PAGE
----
November 2020 the people passed legislation and an amendment to their constitution about marijuana addressing both medical and recreational marijuana.
The legislation, Measure 26, made medical marijuana legal as well as the sale, delivery, manufacturing, and cultivation of cannabis for people with debilitating conditions. The legislation took effect July, 2021.
Requires that employers accommodate medical marijuana patients the same rights, “…under state and local law, as the person would be afforded if the person were solely prescribed a pharmaceutical medication,” unless this conflicts with the employer’s obligations under federal law or regulations (e.g., DOT mandates).
A qualifying patient shall not be denied any right of privilege for medical cannabis use.
Employers do not have to accommodate use or the employee being under the influence at the workplace.
Under the influence of cannabis is defined as “any abnormal mental or physical condition that tends to deprive a person of clearness of intellect and control that the person would otherwise possess, as the result of consuming any degree of cannabis or cannabis products.” Added via SB 5 in February 2022.
An employer may not consider an employee under the influence solely based on, “… the presence of metabolites or components of cannabis that appear in insufficient concentration to cause impairment.”
Constitutional Amendment A which makes recreational use of cannabis for adults 21 and over protected by law. It also causes the South Dakota legislation to pass laws establishing a medical marijuana program by April 1, 2022.
Amendment A was ruled invalid on procedural grounds in 2021 which ended the recreational marijuana program in South Dakota.
South Dakota SB 17 (2022) states that, “…government medical assistance programs, private health insurers, workers’ compensation insurance carrier, or self-insured employer providing workers’ compensation benefits…” will not be required to cover the costs associated with medical use of marijuana.
South Dakota SB 95 (2017) moved cannabidiol (CBD oil) from Schedule I to Schedule IV in drug classifications (indicating it has a lower potential for being abused). However, South Dakota laws specified that possessing CBD oil is a felony except under specific exceptions and only if it is FDA-approved (which is solely Epidiolex at the current time).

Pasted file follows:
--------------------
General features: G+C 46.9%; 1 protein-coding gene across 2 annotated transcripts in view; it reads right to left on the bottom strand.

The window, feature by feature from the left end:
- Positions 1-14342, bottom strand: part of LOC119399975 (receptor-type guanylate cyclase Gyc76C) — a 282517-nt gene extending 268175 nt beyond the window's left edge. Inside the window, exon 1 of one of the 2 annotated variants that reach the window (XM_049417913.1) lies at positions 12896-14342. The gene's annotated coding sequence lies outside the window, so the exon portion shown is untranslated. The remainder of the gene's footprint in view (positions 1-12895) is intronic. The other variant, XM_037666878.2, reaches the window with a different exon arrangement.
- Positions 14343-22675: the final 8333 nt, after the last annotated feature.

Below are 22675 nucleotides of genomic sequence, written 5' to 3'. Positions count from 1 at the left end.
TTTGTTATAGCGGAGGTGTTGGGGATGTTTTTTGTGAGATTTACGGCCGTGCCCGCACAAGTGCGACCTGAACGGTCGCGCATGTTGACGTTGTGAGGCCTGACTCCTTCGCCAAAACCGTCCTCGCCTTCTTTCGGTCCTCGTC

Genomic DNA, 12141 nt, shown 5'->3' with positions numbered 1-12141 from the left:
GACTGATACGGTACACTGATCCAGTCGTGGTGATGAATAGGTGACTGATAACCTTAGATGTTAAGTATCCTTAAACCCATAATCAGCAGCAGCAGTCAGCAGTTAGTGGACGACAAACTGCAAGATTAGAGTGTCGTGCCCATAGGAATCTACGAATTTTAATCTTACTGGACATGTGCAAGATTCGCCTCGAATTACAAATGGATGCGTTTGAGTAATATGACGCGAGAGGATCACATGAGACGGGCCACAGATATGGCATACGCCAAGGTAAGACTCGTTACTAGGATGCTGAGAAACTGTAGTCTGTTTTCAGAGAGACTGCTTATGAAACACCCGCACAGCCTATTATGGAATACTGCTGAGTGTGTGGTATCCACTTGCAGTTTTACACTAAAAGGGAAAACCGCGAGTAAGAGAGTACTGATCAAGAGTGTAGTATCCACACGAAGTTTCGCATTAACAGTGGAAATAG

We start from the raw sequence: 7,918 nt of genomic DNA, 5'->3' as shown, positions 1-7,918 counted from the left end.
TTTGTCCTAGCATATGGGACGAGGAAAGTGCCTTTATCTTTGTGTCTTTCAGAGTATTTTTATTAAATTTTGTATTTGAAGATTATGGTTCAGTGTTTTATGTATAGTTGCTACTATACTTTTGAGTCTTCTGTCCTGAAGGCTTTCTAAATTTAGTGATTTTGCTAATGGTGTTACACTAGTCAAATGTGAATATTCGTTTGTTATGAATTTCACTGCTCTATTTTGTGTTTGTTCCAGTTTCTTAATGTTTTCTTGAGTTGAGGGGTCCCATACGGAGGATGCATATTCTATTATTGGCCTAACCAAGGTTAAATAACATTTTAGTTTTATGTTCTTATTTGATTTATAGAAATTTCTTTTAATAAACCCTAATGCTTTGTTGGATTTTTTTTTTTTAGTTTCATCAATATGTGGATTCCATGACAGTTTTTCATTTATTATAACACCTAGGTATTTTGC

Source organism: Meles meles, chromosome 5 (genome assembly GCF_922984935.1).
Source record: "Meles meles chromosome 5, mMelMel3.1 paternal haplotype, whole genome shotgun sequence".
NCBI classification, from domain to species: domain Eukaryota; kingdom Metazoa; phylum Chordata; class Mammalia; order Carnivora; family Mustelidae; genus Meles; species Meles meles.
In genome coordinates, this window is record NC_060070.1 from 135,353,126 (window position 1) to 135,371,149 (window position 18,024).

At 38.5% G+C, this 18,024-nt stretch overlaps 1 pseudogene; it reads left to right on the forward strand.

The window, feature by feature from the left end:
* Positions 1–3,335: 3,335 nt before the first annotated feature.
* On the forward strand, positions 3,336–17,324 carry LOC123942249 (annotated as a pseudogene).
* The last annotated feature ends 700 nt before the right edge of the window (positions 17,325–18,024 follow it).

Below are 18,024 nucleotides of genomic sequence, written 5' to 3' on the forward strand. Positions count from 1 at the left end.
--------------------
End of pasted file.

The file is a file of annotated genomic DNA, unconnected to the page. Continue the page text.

The U.S. Farm Bill opened the door for sales of hemp-derived CBD and 3-2020 South Dakota legalized hemp-derived CBD not exceeding 0.3% THC cultivated by licensed businesses in the state.
See Significant above.
See Significant above.
No smoking where there is a ban on smoking tobacco.
No smoking or other consumption in a public place unless licensed by the department of consumption.
Other Impacting Laws
(e.g., drug testing, workers’ compensation, unemployment)
South Dakota law states that driving or having control of a vehicle, train, aircraft, motorboat, or other form of transport with a motor while under the control of marijuana (a substance ingested, inhaled, or otherwise taken into the body) is prohibited.
Conduct that endangers others is prohibited.
In South Dakota, it is prohibited to undertake any task under the influence of marijuana if doing so would constitute negligence or professional malpractice.
In South Dakota, grounds to deny an unemployment claim include being discharged for failure to obey the rules of an employer, which could constitute misconduct.
In South Dakota, an injury or death due to an employee’s intoxication can be grounds to deny workers’ compensation benefits.
This resource is designed to provide accurate information regarding the subject matter covered. It is provided with the understanding that those involved in the resource are not engaged in rendering legal counsel. If legal advice is required, the services of a competent professional should be sought.
Where there are quotation marks, the language is directly from published law. This information is only a summary of some issues and it will benefit the reader to review the information in context (go to the law) and in relation to other laws (e.g. workers compensation, unemployment law).
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